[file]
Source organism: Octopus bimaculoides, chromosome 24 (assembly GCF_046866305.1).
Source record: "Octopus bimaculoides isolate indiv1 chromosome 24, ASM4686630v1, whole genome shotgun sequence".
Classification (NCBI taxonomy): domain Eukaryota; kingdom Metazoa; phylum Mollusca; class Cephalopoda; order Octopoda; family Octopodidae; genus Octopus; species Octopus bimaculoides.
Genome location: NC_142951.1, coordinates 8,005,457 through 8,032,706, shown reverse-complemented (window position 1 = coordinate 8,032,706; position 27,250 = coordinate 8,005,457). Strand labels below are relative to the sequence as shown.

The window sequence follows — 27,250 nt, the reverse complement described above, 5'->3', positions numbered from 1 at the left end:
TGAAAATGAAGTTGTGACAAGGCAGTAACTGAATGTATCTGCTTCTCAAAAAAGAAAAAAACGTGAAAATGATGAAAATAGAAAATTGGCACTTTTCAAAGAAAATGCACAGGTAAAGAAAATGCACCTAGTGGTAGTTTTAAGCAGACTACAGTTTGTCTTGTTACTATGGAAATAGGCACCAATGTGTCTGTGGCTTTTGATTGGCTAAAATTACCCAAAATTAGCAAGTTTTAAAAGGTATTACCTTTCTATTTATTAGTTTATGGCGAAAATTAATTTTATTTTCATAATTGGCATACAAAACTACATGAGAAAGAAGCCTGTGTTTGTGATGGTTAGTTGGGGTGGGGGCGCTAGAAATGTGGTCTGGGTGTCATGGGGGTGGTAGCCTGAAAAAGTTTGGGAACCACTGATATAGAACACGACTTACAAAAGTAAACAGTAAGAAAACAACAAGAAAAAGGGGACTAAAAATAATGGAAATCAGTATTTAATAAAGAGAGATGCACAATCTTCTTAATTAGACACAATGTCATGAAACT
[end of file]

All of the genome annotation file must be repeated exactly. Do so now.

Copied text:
Source organism: Octopus bimaculoides, chromosome 24 (assembly GCF_046866305.1).
Source record: "Octopus bimaculoides isolate indiv1 chromosome 24, ASM4686630v1, whole genome shotgun sequence".
Classification (NCBI taxonomy): domain Eukaryota; kingdom Metazoa; phylum Mollusca; class Cephalopoda; order Octopoda; family Octopodidae; genus Octopus; species Octopus bimaculoides.
Genome location: NC_142951.1, coordinates 8,005,457 through 8,032,706, shown reverse-complemented (window position 1 = coordinate 8,032,706; position 27,250 = coordinate 8,005,457). Strand labels below are relative to the sequence as shown.

The window sequence follows — 27,250 nt, the reverse complement described above, 5'->3', positions numbered from 1 at the left end:
TGAAAATGAAGTTGTGACAAGGCAGTAACTGAATGTATCTGCTTCTCAAAAAAGAAAAAAACGTGAAAATGATGAAAATAGAAAATTGGCACTTTTCAAAGAAAATGCACAGGTAAAGAAAATGCACCTAGTGGTAGTTTTAAGCAGACTACAGTTTGTCTTGTTACTATGGAAATAGGCACCAATGTGTCTGTGGCTTTTGATTGGCTAAAATTACCCAAAATTAGCAAGTTTTAAAAGGTATTACCTTTCTATTTATTAGTTTATGGCGAAAATTAATTTTATTTTCATAATTGGCATACAAAACTACATGAGAAAGAAGCCTGTGTTTGTGATGGTTAGTTGGGGTGGGGGCGCTAGAAATGTGGTCTGGGTGTCATGGGGGTGGTAGCCTGAAAAAGTTTGGGAACCACTGATATAGAACACGACTTACAAAAGTAAACAGTAAGAAAACAACAAGAAAAAGGGGACTAAAAATAATGGAAATCAGTATTTAATAAAGAGAGATGCACAATCTTCTTAATTAGACACAATGTCATGAAACT